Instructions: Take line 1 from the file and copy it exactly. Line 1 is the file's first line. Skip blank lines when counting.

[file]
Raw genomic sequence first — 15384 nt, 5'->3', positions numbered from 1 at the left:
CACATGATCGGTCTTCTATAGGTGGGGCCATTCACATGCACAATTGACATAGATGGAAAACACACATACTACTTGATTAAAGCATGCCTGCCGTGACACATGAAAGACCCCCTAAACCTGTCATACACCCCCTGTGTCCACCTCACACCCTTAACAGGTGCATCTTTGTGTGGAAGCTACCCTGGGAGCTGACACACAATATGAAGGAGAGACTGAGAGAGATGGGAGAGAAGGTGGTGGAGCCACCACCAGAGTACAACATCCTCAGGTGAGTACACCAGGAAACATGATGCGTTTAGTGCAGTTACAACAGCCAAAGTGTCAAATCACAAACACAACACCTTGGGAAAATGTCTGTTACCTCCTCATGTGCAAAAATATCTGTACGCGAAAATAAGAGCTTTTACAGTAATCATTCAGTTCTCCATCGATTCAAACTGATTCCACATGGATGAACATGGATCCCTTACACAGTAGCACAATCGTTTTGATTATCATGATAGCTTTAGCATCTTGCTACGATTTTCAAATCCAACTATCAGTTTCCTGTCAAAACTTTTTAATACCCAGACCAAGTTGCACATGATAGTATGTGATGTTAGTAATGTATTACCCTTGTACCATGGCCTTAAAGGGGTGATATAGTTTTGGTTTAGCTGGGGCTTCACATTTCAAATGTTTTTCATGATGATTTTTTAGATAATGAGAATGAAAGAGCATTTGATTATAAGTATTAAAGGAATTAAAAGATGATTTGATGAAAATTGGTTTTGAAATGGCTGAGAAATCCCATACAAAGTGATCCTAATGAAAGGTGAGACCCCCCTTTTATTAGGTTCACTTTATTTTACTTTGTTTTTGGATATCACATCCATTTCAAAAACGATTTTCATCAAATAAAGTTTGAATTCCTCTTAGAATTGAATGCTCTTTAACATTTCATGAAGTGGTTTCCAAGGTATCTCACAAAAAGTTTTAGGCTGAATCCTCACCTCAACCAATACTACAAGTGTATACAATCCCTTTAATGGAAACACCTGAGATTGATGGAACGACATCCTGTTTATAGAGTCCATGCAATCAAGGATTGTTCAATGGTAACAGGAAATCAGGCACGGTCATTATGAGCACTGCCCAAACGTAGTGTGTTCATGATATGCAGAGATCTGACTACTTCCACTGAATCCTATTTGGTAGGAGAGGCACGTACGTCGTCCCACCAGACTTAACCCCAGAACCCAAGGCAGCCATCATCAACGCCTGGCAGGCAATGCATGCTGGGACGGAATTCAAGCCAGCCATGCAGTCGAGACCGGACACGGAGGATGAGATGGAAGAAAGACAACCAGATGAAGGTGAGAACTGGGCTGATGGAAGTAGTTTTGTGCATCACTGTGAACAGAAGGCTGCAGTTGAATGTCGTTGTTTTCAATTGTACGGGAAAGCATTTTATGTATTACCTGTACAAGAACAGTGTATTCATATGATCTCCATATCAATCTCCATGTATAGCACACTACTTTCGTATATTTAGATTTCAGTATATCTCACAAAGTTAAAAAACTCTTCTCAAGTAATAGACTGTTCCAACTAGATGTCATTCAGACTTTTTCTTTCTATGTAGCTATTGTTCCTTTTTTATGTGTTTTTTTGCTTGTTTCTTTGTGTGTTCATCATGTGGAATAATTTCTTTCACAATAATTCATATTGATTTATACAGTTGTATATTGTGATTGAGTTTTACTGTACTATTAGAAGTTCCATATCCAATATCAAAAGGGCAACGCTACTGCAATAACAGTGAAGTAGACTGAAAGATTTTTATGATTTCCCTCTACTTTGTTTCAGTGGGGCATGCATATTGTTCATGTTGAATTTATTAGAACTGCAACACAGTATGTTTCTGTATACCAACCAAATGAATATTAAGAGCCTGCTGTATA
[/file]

Raw genomic sequence first — 15384 nt, 5'->3', positions numbered from 1 at the left: